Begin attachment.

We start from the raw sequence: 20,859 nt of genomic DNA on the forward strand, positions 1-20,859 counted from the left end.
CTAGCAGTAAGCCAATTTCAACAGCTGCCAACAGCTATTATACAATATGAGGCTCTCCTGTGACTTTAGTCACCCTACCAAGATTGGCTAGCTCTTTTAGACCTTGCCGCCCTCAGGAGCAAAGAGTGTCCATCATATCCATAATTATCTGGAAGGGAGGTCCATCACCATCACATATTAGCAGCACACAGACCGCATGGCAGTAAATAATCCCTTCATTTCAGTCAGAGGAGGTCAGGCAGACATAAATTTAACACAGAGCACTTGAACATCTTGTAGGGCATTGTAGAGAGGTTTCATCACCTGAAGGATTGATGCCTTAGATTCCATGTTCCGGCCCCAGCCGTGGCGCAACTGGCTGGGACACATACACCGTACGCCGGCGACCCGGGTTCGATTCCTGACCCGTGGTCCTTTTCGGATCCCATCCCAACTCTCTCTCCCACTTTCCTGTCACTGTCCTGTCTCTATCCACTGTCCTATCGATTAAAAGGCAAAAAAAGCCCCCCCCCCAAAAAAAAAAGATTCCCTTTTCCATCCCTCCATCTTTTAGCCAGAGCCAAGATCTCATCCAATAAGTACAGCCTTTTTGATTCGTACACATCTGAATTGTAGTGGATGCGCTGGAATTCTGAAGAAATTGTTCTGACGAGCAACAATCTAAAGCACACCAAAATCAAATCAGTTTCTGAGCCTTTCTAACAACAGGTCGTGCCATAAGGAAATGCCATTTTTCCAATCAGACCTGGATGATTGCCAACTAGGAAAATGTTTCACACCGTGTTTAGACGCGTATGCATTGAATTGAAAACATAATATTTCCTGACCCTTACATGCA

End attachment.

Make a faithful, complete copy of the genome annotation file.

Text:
We start from the raw sequence: 20,859 nt of genomic DNA on the forward strand, positions 1-20,859 counted from the left end.
CTAGCAGTAAGCCAATTTCAACAGCTGCCAACAGCTATTATACAATATGAGGCTCTCCTGTGACTTTAGTCACCCTACCAAGATTGGCTAGCTCTTTTAGACCTTGCCGCCCTCAGGAGCAAAGAGTGTCCATCATATCCATAATTATCTGGAAGGGAGGTCCATCACCATCACATATTAGCAGCACACAGACCGCATGGCAGTAAATAATCCCTTCATTTCAGTCAGAGGAGGTCAGGCAGACATAAATTTAACACAGAGCACTTGAACATCTTGTAGGGCATTGTAGAGAGGTTTCATCACCTGAAGGATTGATGCCTTAGATTCCATGTTCCGGCCCCAGCCGTGGCGCAACTGGCTGGGACACATACACCGTACGCCGGCGACCCGGGTTCGATTCCTGACCCGTGGTCCTTTTCGGATCCCATCCCAACTCTCTCTCCCACTTTCCTGTCACTGTCCTGTCTCTATCCACTGTCCTATCGATTAAAAGGCAAAAAAAGCCCCCCCCCCAAAAAAAAAAGATTCCCTTTTCCATCCCTCCATCTTTTAGCCAGAGCCAAGATCTCATCCAATAAGTACAGCCTTTTTGATTCGTACACATCTGAATTGTAGTGGATGCGCTGGAATTCTGAAGAAATTGTTCTGACGAGCAACAATCTAAAGCACACCAAAATCAAATCAGTTTCTGAGCCTTTCTAACAACAGGTCGTGCCATAAGGAAATGCCATTTTTCCAATCAGACCTGGATGATTGCCAACTAGGAAAATGTTTCACACCGTGTTTAGACGCGTATGCATTGAATTGAAAACATAATATTTCCTGACCCTTACATGCA